Many extreme experiences such as rage, existential terror, fragmentation, loss of sense of self, expectation for salvation... can be mapped onto the earliest days of our existence, on the transition from undifferentiated water creature to individualized land creature, on our organism's coming into being. Moreover, the experiences that the modern, western medical system inflicts on mothers and babies even in "normal birth" can often be intensely traumatizing. When the energy locked by these traumas are released through spiritual practice (or drugs, or adverse experiences, etc) they can quickly become overwhelming. (Check this link for a bit more info & jargon from Somatic Experiencing.)

And so I learned that after meditation opened the door, so to say, working with these and resolving these earliest traumas was now a large part of my path. Because the experiences are pre-verbal and before the formation of cognitive memory much traditional cognition-based western psychotherapy is not particularly effective. What probably helped me more than anything else on the path is reframing all these grandiose spiritual events as states of the nervous system and consequences of very early trauma and its resolution.

The more I work in this way the more amazed I am how nothing is necessarily miraculous or out of this world, everything can be seen as a consequence from our personal histories, everything can be worked with. That's not to claim it as the truth, but for me it's a much more helpful view than chasing enlightenment ever was. And so I would strongly recommend somatic therapies and finding a practitioner that at the very minimum has an awareness of pre & perinatal issues, so you can determine whether they may also be part of your history. There are many other body based approaches - Reichian therapy, NARM, Hakomi method, etc. The ones I mention are reasonably well known and accessible. I found them so effective that I started training professionally in all of them to learn more and go deeper.

Somatic Experiencing
- One of the most well known and effective trauma treatment methodologies using a body based / somatic approach. Practitioners learn about a wide range of traumas, including highly overwhelming experiences such as drowning, choking, pre & perinatal issues, etc, along with still very traumatic but less overwhelmingly energetic stuff such as car accidents, early childhood development, etc. SE tends to be very safe and integrative and there are many practitioners around. The founder Peter Levine had some personal spiritual motivations but kept the methodology very rational and science based.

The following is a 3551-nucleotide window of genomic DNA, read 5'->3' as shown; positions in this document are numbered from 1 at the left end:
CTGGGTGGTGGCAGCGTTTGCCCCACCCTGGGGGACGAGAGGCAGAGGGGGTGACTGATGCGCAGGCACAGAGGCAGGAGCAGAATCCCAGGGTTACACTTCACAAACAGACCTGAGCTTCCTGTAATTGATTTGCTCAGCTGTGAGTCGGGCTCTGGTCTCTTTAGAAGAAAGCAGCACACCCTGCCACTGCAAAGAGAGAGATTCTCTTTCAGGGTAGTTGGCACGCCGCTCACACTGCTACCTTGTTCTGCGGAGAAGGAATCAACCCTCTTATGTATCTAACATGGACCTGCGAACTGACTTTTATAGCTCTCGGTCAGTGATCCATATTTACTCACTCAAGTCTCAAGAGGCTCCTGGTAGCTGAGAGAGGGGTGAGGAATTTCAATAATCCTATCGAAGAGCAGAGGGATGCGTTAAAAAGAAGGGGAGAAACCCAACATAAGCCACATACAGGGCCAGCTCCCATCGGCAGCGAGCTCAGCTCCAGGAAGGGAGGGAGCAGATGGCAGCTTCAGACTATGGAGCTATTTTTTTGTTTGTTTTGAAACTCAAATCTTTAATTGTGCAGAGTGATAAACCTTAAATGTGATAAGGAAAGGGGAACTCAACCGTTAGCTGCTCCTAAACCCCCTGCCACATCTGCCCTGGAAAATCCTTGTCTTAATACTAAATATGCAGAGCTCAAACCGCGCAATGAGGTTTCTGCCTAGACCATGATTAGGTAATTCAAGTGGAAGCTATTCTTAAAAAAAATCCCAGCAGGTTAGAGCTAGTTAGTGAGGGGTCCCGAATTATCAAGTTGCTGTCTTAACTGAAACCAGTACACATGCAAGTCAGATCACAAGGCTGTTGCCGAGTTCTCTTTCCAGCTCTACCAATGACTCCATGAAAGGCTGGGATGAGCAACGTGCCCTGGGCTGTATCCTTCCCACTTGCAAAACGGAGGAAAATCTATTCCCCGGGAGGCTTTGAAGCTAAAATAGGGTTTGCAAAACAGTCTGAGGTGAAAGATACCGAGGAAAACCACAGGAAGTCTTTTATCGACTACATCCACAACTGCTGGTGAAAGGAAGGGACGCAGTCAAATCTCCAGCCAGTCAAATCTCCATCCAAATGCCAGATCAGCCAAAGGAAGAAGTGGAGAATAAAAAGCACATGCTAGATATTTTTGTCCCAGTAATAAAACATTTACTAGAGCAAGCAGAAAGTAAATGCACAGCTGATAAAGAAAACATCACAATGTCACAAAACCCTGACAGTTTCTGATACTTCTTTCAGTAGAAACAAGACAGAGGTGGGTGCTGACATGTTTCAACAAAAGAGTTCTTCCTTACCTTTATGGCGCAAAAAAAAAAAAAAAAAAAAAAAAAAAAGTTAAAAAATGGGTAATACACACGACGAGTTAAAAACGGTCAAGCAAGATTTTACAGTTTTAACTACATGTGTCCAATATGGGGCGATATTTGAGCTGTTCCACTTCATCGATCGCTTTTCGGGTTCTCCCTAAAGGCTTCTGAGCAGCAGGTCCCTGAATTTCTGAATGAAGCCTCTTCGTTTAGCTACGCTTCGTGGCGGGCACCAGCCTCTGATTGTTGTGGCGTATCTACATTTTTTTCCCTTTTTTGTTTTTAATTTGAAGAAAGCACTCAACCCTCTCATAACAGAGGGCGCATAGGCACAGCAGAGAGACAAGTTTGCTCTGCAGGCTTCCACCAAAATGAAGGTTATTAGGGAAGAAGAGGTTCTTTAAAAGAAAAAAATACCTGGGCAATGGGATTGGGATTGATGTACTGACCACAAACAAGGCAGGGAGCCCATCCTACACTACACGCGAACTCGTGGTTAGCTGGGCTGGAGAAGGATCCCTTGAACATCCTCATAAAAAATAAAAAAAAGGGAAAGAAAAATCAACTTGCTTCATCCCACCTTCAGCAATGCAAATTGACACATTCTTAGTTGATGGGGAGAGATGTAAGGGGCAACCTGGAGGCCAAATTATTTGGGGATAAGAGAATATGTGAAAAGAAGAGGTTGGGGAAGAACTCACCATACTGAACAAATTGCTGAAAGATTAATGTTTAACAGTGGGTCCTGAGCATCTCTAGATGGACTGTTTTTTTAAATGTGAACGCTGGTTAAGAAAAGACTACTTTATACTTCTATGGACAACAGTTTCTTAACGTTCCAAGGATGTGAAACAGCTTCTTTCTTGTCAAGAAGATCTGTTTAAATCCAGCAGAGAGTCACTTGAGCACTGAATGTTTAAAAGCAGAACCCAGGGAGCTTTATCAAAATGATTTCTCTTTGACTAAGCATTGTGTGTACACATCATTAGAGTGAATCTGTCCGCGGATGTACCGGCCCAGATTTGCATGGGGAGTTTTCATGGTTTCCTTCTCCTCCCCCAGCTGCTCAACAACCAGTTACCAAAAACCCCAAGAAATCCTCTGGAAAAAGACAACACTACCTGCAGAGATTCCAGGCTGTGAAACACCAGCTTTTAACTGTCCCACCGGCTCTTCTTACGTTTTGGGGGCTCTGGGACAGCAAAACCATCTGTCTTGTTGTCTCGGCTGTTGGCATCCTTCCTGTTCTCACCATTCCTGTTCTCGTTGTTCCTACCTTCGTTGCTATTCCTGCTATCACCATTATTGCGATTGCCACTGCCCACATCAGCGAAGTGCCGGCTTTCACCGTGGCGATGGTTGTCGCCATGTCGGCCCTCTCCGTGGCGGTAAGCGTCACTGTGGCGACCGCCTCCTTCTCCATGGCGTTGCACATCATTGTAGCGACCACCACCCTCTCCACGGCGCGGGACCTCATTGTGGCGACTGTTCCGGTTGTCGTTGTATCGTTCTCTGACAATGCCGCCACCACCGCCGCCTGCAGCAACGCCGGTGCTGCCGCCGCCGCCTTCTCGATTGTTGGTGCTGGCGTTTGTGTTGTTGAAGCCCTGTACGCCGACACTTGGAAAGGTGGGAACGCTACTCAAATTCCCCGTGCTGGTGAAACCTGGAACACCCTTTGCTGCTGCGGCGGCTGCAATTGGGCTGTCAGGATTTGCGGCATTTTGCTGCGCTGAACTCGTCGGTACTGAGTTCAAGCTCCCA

​​​​​​​Integral Somatic Psychology - Developed by Raja Selvam, a very experienced Psychologist and senior SE faculty. His training explicitly focuses on expanding capacity for emotion by staying with it and expanding it in the body. This is a bit unlike SE, which has a tendency to discharge emotion more quickly. After doing the first part of this training recently I see it a little bit like trek chö practice - really embodying the difficulty. (Better in that it explicitly expands emotion in body, but perhaps not as universally applicable throughout the day.) His recent book The Practice of Embodying Emotions is great. Raja is a spiritual guy who brings science and spirituality together nicely, though the book doesn't go all that far down that road. I find this practice particularly helpful for very early issues, and I have gotten great results from the guided meditation at the end of this page. (Please take it slow, as it can also lead to overwhelm.)

Biodynamic Craniosacral Therapy - This is a gentle kind of bodywork. It explicitly learns from early embryological development and, as with the osteopathic practice it grew out of, tries to help the body heal itself. It was developed by a former Buddhist monk and the experience of it is basically a kind of "healing meditation" done with a patient. One of the main clinical goals is literally to induce a "stillpoint" in the client, which is nothing other than a cessation. (In one of my early sessions the practitioner induced a very clear PoI-to-cessation experience while she was working on my head.) The states you experience during this therapy have a very early, floating, spacious quality that some might call womb-like. Because of the presence of another human being with a well regulated system there is much more capacity for healing and much less risk of dissociation or overwhelm. Having said that, it can be very powerful / healing / opening and thus sometimes result in integration hangover when it goes deep. Somatic Experiencing tends to be safer and more targeted in my experience. Cranio has a bit more power & magic in it -- I believe it can touch into some very deep existential places better and more effectively.